What is most important is stepping back for a moment, and thinking holistically. How many sweet or junky (and no doubt, delicious) foods or drinks do children consume on a typical day? Parents should have a sense of what a child eats. Keeping a food diary for 2 to 3 days may provide an informative snapshot towards that end.

For those kiddos who consume a larger amount of sweetened drinks, candy and junk food (say, several times a week), their parents may want to be more mindful and more vigilant in general, and work as a family to define what is reasonable. Resources like myplate.gov offer some nice resources to start that conversation. And, I’d reckon, a fair number of families may find that their children take in more sugary calories than they think.

So what to do for the holidays, then? A more pragmatic and sustainable approach of limiting sweets and sugary foods tends to eliminate free-range access to candy dishes and cabinets of findable goodies. Simply, don’t buy or leave these items around. They will be found!

Rather, during holiday gatherings, when the breaking of bread and sharing of food becomes a focal point of many family bonding sessions, buy them then, and perhaps in less mega quantity than wholesale brands would have you think you need. And, for the day or two that friends and family are about, set some ground rules and ease up a little. Perhaps if a child finishes a reasonable portion, then they earn a reasonably portioned dessert. Keep it conversational, and children will engage–and even cherish–times when the treats are allowed, and they are given a little liberty to indulge. Done thoughtfully, perhaps sharing that ‘special rules apply’ on these special days, children will understand. Limits will be set. Goodies will be had!

Bon appétit!

Creative Ways to Teach Your Children to Say Please and Thank You

Toddler spelling Thank You with foam blocks

By Helen Hadani, Ph.D.
Contributing Writer and Goddard School Educational Advisory Board Member

Parents all want their children to be polite and have good manners. One of the first steps is teaching your children to use the magic word when asking for something and then thanking them when they (hopefully) get what they requested. Teaching your children manners is an ongoing process that takes patience and persistence. Young children respond differently to family members, friends and strangers, and the environment also plays an important role, so children often act differently at school than at home. Don’t be surprised if your children’s teachers say they are very polite at school, but you struggle to get a “please” or “thank you” out of them at home.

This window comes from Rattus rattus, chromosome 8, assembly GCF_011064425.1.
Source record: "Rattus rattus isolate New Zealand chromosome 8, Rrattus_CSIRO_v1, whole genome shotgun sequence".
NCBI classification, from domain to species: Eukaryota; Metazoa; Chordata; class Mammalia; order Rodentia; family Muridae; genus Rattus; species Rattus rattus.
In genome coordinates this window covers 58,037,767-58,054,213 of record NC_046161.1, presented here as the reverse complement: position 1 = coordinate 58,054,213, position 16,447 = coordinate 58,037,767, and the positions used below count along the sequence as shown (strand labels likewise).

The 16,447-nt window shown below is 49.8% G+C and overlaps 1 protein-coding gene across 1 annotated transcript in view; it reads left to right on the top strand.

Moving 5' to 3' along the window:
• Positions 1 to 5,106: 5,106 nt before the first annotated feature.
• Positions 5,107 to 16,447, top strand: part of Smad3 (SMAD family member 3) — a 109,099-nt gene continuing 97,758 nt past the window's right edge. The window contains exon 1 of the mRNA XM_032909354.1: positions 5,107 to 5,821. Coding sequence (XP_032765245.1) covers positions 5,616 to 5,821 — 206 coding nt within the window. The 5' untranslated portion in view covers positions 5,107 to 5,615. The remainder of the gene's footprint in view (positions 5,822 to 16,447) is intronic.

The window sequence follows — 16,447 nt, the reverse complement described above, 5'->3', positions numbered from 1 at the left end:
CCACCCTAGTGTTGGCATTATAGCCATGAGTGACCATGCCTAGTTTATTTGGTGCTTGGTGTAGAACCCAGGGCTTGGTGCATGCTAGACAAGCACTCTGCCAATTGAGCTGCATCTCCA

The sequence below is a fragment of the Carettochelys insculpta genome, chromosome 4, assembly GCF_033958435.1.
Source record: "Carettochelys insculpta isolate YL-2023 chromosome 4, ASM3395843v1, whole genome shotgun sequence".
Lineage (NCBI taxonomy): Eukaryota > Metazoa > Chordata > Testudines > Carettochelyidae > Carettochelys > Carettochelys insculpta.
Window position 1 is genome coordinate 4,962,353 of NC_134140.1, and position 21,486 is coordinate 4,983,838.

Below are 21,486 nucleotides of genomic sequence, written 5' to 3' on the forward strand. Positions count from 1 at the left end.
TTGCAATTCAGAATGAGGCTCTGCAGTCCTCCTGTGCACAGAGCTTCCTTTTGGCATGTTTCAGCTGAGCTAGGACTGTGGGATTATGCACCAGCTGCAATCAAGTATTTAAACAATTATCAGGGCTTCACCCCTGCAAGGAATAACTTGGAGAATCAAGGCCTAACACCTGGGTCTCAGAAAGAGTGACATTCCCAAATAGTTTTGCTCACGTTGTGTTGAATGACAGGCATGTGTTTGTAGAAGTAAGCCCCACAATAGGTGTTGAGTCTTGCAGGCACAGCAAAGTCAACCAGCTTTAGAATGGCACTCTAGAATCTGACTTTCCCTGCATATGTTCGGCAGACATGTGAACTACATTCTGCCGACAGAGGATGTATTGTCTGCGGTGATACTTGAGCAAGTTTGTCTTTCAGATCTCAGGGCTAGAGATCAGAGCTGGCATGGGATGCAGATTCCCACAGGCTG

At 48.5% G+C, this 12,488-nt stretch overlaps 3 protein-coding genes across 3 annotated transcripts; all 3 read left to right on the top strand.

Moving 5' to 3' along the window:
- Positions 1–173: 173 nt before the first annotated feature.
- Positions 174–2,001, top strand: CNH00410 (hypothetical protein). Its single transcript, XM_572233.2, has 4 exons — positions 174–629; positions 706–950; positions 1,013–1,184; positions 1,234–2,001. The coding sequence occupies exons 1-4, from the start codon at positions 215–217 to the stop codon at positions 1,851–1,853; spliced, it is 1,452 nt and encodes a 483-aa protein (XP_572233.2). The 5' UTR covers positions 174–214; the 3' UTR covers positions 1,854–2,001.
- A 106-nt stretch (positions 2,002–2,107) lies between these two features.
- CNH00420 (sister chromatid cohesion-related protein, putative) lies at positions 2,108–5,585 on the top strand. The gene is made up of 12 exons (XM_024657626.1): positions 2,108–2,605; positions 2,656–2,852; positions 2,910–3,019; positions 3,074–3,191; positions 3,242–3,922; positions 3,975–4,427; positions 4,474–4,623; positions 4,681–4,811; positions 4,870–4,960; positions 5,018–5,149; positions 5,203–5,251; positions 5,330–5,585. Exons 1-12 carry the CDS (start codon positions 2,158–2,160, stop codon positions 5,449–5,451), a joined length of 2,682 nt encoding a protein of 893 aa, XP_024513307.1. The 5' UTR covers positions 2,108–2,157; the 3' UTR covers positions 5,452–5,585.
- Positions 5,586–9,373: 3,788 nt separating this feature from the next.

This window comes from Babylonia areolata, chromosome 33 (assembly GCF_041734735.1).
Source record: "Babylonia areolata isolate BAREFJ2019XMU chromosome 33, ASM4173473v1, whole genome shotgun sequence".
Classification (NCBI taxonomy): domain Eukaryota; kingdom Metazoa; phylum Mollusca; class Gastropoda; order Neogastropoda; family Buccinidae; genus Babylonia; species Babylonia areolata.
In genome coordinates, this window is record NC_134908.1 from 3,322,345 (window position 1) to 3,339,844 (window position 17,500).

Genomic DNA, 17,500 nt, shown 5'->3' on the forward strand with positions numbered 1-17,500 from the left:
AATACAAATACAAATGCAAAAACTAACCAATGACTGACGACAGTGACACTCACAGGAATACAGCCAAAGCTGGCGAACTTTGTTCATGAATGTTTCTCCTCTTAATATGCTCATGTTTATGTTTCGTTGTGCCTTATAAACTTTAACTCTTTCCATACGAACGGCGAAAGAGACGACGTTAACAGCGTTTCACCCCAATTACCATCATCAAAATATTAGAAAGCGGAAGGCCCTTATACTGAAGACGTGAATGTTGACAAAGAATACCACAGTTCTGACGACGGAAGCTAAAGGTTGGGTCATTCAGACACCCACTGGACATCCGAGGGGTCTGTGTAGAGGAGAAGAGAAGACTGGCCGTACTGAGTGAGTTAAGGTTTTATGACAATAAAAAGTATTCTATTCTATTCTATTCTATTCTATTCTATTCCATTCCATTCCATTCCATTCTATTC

Here are some creative ways to encourage your children to mind their Ps and Qs:

  • Engage in pretend play that involves asking for something or provides an opportunity to thank someone, such as imaginary tea parties (“Please pass the cookies.”), restaurants (“May I please order another pizza?”) or schools (“Thank you for sitting so nicely during circle time.”);
  • When reading books with your child, highlight when characters are polite and considerate of other people’s feelings (“I bet the bear felt good when his friend thanked him for bringing him some honey.”). It can also be helpful to point out to your children how happy they feel when someone thanks them for doing something good;
  • Close the day with gratitude and giving thanks. At dinner or bedtime, ask each member of the family to say thank you for something that happened that day. If your children are stuck, prompt them with a question like “What was your favorite thing today?” and guide them to say thank you for that thing;
  • Teach your children how to say please and thank you in a different language. This can be a fun way to introduce your children to a foreign language and show them that there are many different ways to be polite.

 

Three Approaches to Teaching Your Child to Be Kind

women holding preschool child

By Lee Scott, Contributing Writer and Goddard School Educational Advisory Board Member

We all want our children to be happy, well liked and good to others. How do we support our children in learning to be kind? This topic often comes up in fall as children make new friends at school, and it is part of the National Bullying Prevention Month messages. This year, we will want to use same approaches to online interactions since so many children are interacting with classmates, friends and family members through video chats.  

Children develop social-emotional skills in many ways. The three approaches that make the most impact are modeling role playing and playing games, and storytelling. Parents can help to build a foundation for their young children by incorporating these approaches in their families’ daily activities.   

Modeling – Act kind yourself. Modeling is by far the best way to instill kind behavior in your children. Children love to imitate us, and if we act in a kind manner, they will, tooPraise your children when they exhibit kindness, and explain why you thought what they did was a kind thing to do. It’ll become a habit. When you see kindness in others, share your thoughts with your children. “That was so kind of Jane to share her snack with you at school.” In an online situation, compliment your child (i.e., “You waited your turn to speak.  That was great!”). When our children hear the praise we give others, they will want to exhibit the same behavior. Try not to be negative, and redirect your children when they act unkindly. For example, explain how the other person may feel, talk about what your children could have done differently and help your children apologize.